WESTERLY — Ten-year-old Thaddeus Yates has participated in so many triathlons that he has lost track of the exact number.
"I think this will be 12," Thaddeus said Wednesday while training for his next race with a group of friends.
The group, 14 strong, are participating in the Race4Chase Kid's Triathlon program run by the Ocean Community YMCA. The Rhode Island race is scheduled for Sunday at Fort Adams State Park in Newport. The program will also sponsor races in Connecticut, South Carolina, and 27 other locations. It is named after a boy who was shot to death at Sandy Hook Elementary School.
On Wednesday team members practiced their transition from swimming to bicycles, efficient pedaling, and the best way to get off the bicycle while maintaining progress in the race. They were under the watch of their coach, Terry Hiltz, and Jordan Murphy, the Y's health and wellness director, during a practice at the Washington Trust Community Skating Center. The Y manages the center during the winter and has access to the property during non-skating seasons.
"9 to 3. Remember 9 to 3," Hiltz yelled, reminding the team members of a pedaling technique aimed at conserving a racer's energy.
"The goal in triathlons, because you have to do so much work, is to be as efficient as possible. If you're no,t you'll be completely exhausted," Hiltz said.
Chase Kowalski died at the age of 7 on Dec. 14, 2012, in the school massacre in Newtown, Conn. Chase began running competitively at the age of 2 and asked to sign up for his first triathlon at 6 years old. The Chase Michael Anthony Kowalski Foundation provides bicycles and other equipment to the various programs.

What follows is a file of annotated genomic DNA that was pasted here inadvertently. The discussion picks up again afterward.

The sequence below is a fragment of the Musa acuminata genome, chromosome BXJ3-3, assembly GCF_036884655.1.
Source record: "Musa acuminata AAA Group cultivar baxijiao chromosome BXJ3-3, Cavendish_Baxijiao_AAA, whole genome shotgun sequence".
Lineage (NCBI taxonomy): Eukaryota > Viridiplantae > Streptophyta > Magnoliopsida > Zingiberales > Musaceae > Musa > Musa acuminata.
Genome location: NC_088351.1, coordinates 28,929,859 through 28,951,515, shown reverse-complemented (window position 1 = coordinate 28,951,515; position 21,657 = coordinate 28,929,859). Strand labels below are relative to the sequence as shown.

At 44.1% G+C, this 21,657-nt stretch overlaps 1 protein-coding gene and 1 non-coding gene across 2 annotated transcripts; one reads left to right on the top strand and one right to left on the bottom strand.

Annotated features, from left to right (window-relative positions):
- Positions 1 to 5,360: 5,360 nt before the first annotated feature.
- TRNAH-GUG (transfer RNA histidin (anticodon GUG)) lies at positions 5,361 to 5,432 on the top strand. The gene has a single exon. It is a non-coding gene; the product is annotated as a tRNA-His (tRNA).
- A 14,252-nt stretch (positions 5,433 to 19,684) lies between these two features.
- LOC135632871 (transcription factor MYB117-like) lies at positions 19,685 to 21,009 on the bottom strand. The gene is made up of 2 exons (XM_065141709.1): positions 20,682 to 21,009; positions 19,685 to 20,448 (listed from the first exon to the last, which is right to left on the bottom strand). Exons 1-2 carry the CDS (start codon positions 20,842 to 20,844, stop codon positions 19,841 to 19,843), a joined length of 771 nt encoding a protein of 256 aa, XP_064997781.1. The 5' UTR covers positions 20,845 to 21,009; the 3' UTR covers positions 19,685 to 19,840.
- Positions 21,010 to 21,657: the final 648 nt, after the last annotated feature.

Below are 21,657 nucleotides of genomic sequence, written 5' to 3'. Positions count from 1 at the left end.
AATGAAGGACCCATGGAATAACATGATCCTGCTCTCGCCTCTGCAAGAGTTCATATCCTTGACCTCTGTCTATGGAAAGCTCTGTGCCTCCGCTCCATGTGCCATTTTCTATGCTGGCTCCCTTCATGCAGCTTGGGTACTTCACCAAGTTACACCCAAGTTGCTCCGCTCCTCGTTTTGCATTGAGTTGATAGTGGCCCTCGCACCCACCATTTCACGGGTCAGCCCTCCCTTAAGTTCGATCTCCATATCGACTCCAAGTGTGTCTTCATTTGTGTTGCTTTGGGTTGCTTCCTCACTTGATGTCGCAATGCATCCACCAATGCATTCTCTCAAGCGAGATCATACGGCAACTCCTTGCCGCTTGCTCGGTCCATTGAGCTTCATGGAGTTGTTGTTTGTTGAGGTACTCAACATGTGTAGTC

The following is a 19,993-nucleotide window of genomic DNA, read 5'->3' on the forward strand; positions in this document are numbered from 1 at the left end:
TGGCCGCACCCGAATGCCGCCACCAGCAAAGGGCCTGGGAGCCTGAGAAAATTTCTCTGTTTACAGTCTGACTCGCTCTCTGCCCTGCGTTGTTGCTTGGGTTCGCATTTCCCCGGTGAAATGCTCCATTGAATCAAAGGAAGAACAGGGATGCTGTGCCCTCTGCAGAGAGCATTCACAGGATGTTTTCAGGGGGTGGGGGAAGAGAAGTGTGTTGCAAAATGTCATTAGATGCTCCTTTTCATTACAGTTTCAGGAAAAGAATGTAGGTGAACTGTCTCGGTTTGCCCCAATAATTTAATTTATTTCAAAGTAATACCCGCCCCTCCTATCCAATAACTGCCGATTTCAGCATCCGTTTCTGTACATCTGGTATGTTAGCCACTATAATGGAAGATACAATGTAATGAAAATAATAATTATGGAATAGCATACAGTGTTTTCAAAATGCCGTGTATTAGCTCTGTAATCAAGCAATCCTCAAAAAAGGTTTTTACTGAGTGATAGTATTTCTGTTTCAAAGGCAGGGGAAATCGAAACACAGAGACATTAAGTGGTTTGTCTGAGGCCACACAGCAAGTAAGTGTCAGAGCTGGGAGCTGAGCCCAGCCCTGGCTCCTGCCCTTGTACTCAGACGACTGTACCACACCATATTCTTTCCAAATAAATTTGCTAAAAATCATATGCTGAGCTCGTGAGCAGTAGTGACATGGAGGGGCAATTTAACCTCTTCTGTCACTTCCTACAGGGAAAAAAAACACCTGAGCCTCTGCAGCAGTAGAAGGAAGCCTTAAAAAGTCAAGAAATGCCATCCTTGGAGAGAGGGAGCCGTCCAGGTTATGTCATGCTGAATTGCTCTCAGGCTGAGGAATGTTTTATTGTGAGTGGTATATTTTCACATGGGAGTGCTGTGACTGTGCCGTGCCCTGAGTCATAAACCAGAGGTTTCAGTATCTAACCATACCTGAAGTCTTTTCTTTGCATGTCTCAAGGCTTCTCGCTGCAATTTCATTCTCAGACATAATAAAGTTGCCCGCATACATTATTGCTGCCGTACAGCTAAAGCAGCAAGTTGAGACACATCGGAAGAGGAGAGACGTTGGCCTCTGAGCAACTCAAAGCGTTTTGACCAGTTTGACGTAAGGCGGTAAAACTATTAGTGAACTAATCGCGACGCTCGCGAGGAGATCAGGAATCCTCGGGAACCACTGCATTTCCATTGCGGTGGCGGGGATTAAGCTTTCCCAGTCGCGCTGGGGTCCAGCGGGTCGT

For six weeks the program meets Monday to Friday from 9 a.m. to noon. In addition to physical exercise practice, program participants, who range in age from 6 to 12, learn how to repair their bicycles, a skill they will need on race day.
The program also covers lessons on nutrition, fitness and sleep. Hiltz brought in two speakers. Marie Labriola, of Westerly, who has competed in national and international triathlons, talked to the team about visualization and the mental aspect of competition. Ted Spencer, coach of the Westerly High School boys lacrosse team, talked about "facing your fears and going after it," Hiltz said.
Thaddeus, in his second year in the Race4Chase program, said he was drawn to the opportunity to train and compete in a group. "I thought it would be pretty cool doing triathlons with friends on a team. It's good to have a team that you can cheer on," he said.
After reminding some of her charges to have a sense of "urgency" in their approach to practice, Hiltz said triathlons tend to even the playing field because participants are often strong in one or two sports but weak in a third. "You can see the younger ones can really compete in one event. They have it as a mission to do well. Everybody has something they have to work on so it really brings them together as a team even though it's an individual sport," she said.
The team progressed over the six weeks they worked with Hiltz.
"The first week I saw some fear of things but I've watched them break through that fear," Hiltz said.
Evan Morrissette, 9, of Westerly is in his second year of the program, which the Y began in 2018. He said he was focused on the bicycle leg of the race. "I'm shifting better than last year," he said.
Murphy said the program is packed with valuable lessons.
"It gives them an awareness of what it takes to compete in an event like this this," Murphy said.
This year the Westerly program is all boys. Last year three girls participated, Murphy said.
Participating in the Race4Chase program struck a chord with Thaddeus. "It's cool because you get to a triathlon and remember a little kid who loved triathlons. I really like to remember how much he loved triathlons and hopefully brighten his family and help them to be happy," Thaddeus said.